46184288._SY475_While Kathleen Jennings is an undeniably wonderful illustrator, I’m afraid that I wasn’t particularly impressed by her novella. What first struck me as somewhat discordant in Flyaway was the prose itself. At times the writing was clunky and there were passages that seemed as if they were trying to echo someone else’s style. The way Flyaway started was also incredibly reminiscent of my favourite novel by Shirley Jackson, We Have Always Lived in the Castle. While in Jackson’s novel the ambiguity felt almost ‘natural’, Flyway seems to be blaring its own mysteriousness. Our narrator, Bettina (I had to check her name, that’s how ‘unforgettable’ she is) has this excessively creepy monologue which consists in her repeating to herself her mother’s ladylike beliefs/rules. Bettina cannot remember why her father disappeared. She isn’t concerned by her hazy memories until she receives a letter that for plot reasons convinces her to embark on a road-trip with her former best friends. Quite a few people have disappeared in their small town, and these three decide to figure out what’s going on. Interspersed in this already short story are chapters about minor characters who are connected to the town and its mystery.
The characters were mere names and lacked personality. Bettina’s narration isn’t nearly as ambivalent as it believes, the various stories were both boring and predictable, and I simply could not get into the flow of Jennings dissonant writing style.

My rating: ★★✰✰✰ 2 stars

Read more reviews on my blog / / / View all my reviews on Goodreads

BOOK REVIEWS · BOOKS · ON BOOKS · REVIEWS

Come Tumbling Down by Seanan McGuire — book review

Untitled drawing (3).jpg

Although occasionally entertaining, Come Tumbling Down struck me as a rather unnecessary and insubstantial addition to the Wayward Children series.

“Once a wayward child, always a wayward child.”

Don’t get me wrong: Seanan McGuire’s writing style is as lush as ever. Her prose, with its use rhythm and repetition, echoes that of fairy-tale, lending a certain allure to her narrative. As with the previous instalments McGuire weaves real issues into her fantastical setting (such as body dysmorphia, gender dysphoria, anxiety, OCD, trauma) however in this case not all of them were seamlessly woven into her story. Some—such as body dysmorphia—were just rushed through and consequently seemed to lack depth.

“No one should have to sit and suffer and pretend to be someone they’re not because it’s easier, or because no one wants to help them fix it.”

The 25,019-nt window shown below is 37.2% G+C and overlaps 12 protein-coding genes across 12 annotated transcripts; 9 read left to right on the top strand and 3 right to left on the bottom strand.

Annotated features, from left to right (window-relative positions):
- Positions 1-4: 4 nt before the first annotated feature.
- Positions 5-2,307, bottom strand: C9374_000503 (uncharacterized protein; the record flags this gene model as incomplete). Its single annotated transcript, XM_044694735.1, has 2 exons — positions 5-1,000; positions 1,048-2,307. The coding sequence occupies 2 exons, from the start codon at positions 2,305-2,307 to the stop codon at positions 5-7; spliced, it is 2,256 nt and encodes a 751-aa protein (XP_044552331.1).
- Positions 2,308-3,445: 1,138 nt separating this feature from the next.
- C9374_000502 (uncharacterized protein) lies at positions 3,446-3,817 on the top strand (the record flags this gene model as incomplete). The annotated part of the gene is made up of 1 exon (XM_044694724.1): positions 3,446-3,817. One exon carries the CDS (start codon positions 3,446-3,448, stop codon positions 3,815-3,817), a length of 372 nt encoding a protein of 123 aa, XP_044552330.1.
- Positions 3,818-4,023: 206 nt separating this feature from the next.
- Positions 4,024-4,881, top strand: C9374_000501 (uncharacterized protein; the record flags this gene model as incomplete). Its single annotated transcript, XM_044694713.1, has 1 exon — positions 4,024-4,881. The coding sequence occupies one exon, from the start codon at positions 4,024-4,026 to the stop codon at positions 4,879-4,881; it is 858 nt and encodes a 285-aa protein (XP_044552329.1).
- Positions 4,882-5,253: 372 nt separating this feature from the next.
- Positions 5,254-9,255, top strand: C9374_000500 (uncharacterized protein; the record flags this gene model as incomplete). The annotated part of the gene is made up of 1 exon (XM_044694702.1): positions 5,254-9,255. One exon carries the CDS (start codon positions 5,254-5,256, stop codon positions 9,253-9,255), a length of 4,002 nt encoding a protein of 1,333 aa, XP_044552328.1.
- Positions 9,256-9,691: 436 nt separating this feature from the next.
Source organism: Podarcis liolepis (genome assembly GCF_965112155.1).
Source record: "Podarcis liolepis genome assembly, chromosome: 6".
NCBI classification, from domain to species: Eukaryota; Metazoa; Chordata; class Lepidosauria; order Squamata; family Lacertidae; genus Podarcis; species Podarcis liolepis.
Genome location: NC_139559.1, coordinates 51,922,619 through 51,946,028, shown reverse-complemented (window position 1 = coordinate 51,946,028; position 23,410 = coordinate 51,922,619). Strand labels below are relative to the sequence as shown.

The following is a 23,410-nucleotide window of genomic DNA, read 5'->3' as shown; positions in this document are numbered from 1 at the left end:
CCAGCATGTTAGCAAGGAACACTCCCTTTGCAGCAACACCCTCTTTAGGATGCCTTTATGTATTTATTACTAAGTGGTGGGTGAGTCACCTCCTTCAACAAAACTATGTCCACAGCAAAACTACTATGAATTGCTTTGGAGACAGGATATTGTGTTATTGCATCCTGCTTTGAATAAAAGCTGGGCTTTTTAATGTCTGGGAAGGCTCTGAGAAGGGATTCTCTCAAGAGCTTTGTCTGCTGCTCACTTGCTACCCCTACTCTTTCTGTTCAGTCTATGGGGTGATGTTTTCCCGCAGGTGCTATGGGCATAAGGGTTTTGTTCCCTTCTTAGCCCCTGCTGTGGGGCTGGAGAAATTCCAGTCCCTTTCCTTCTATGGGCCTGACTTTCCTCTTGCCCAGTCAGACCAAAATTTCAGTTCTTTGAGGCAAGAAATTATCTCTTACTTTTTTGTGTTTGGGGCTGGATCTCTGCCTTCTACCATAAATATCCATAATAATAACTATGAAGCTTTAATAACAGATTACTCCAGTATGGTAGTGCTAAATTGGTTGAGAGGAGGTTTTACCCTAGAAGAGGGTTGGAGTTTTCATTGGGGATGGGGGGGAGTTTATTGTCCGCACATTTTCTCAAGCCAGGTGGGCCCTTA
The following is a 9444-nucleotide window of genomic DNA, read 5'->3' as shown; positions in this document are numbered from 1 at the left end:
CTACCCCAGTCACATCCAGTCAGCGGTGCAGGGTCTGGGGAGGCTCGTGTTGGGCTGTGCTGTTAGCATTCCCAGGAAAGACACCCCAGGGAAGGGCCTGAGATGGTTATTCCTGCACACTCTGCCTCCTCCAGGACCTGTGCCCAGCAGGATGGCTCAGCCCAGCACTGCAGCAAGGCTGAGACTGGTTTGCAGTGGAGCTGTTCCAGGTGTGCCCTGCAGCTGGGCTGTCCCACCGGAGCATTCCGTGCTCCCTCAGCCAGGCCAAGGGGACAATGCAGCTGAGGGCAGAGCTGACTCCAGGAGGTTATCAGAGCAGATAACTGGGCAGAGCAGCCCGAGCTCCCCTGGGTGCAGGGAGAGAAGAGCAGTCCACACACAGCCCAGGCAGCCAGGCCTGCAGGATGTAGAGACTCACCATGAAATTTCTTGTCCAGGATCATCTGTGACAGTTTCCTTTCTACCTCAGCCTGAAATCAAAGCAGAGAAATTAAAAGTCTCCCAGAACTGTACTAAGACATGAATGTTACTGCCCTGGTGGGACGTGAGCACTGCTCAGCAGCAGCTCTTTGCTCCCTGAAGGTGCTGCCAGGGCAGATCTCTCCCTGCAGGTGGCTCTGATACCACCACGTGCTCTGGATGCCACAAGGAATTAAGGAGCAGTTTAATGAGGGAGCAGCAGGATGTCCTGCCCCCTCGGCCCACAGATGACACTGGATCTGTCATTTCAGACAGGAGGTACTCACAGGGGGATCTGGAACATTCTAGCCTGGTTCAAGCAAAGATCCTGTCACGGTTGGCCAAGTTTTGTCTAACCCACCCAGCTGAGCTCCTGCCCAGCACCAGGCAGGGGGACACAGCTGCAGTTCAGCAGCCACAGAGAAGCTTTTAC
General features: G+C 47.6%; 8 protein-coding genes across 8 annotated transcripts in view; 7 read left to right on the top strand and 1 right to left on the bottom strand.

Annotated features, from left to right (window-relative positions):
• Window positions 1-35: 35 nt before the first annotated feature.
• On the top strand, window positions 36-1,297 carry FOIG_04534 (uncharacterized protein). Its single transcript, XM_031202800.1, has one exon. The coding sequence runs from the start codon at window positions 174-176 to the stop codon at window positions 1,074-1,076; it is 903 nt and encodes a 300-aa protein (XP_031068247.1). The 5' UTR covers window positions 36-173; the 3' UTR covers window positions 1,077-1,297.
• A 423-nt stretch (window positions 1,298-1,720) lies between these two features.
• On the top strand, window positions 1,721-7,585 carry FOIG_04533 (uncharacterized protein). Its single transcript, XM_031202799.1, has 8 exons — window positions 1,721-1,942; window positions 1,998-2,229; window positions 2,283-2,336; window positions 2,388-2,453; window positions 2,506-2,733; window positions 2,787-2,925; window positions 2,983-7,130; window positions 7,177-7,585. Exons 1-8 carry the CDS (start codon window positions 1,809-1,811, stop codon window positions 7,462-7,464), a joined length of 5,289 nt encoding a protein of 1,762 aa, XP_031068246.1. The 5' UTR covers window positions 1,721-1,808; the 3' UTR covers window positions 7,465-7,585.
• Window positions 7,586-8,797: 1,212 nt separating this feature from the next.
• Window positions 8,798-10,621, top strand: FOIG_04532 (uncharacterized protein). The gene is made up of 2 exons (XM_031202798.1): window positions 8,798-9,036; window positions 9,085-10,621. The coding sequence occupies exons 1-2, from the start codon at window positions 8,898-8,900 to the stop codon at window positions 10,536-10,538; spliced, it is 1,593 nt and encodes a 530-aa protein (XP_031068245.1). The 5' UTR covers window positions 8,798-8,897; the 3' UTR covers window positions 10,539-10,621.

The story sadly feels like a rehash of the previous volumes. Part of me doesn’t think that we needed another chapter that focused on Jack and Jill…the dynamics between Jack and Miss West’s students—old and new—weren’t all that compelling. I wish we could have had more of Christopher or Kade instead. The exchanges between the characters felt repetitive and aimless.
The humour felt forced. Sumi was very much the ‘clown’ character who eased the tension of a scene by saying something silly/absurd. The quest itself felt unfocused and made Jill into a rather one-sided character.
On the one hand I really love McGuire’s writing…but here her storyline and characters lacked depth.There were some clever phrases and some ‘aesthetic’ character descriptions but they never amounted to anything truly substantial. Pretty words aside, Come Tumbling Down doesn’t really add anything new to this series.

My rating: ★★★✰✰ 3 stars

Read more reviews on my blog / / / View all my reviews on Goodreads

BOOK REVIEWS · BOOKS · ON BOOKS · REVIEWS

Summer by Edith Wharton — book review

Untitled drawing (4).jpg

Although short Summer is an interesting read.
Feelings and actions are obliquely revealed or hinted at, so much so that many of the decisive events that our ‘heroine’ Charity experiences are only alluded to or described in an indirect fashion.

Because of this, the changing dynamics between the various characters can at times be hard to follow or understand. Yet, Wharton’s narration does render, withan almost painful accuracy, those emotions and thoughts that can align the reader to Charity’s state of mind.

There is a sense of sadness and growing unease that makes this novella into a rather distressing reading experience. While the story examines class, gender, and desire in an intriguing manner it also presents us with many unhappy scenarios and characters who are selfish, greedy, and snobbish.
Wharton deftly illustrates how Charity’s background (the fact that she comes from “up the mountain” ) not only negatively affects her reputation—that is the way she is perceived by others—but it is also the cause of her own sense of inferiority. Almost incongruously to this deeply ingrained feeling of shame, and the fear that she is like her mother (a poor woman of ill reputation), Charity holds the fervent belief that she is superior to others and deserving of an exciting and self-fulfilling life.
These contrasting beliefs are the likely reason why Charity denies herself happiness and in self-denial she bottles up her love for Lucius Harney.
The story is not a happy one, and as Charity mirrors her mother’s path, readers will find the turn of events to be almost inevitable ones. Perhaps a slower narrative could have examined with even more depth Charity and her story, as the narrative in Summer quickly moves from scene to scene without much room to digest the causes and consequences of Charity’s actions…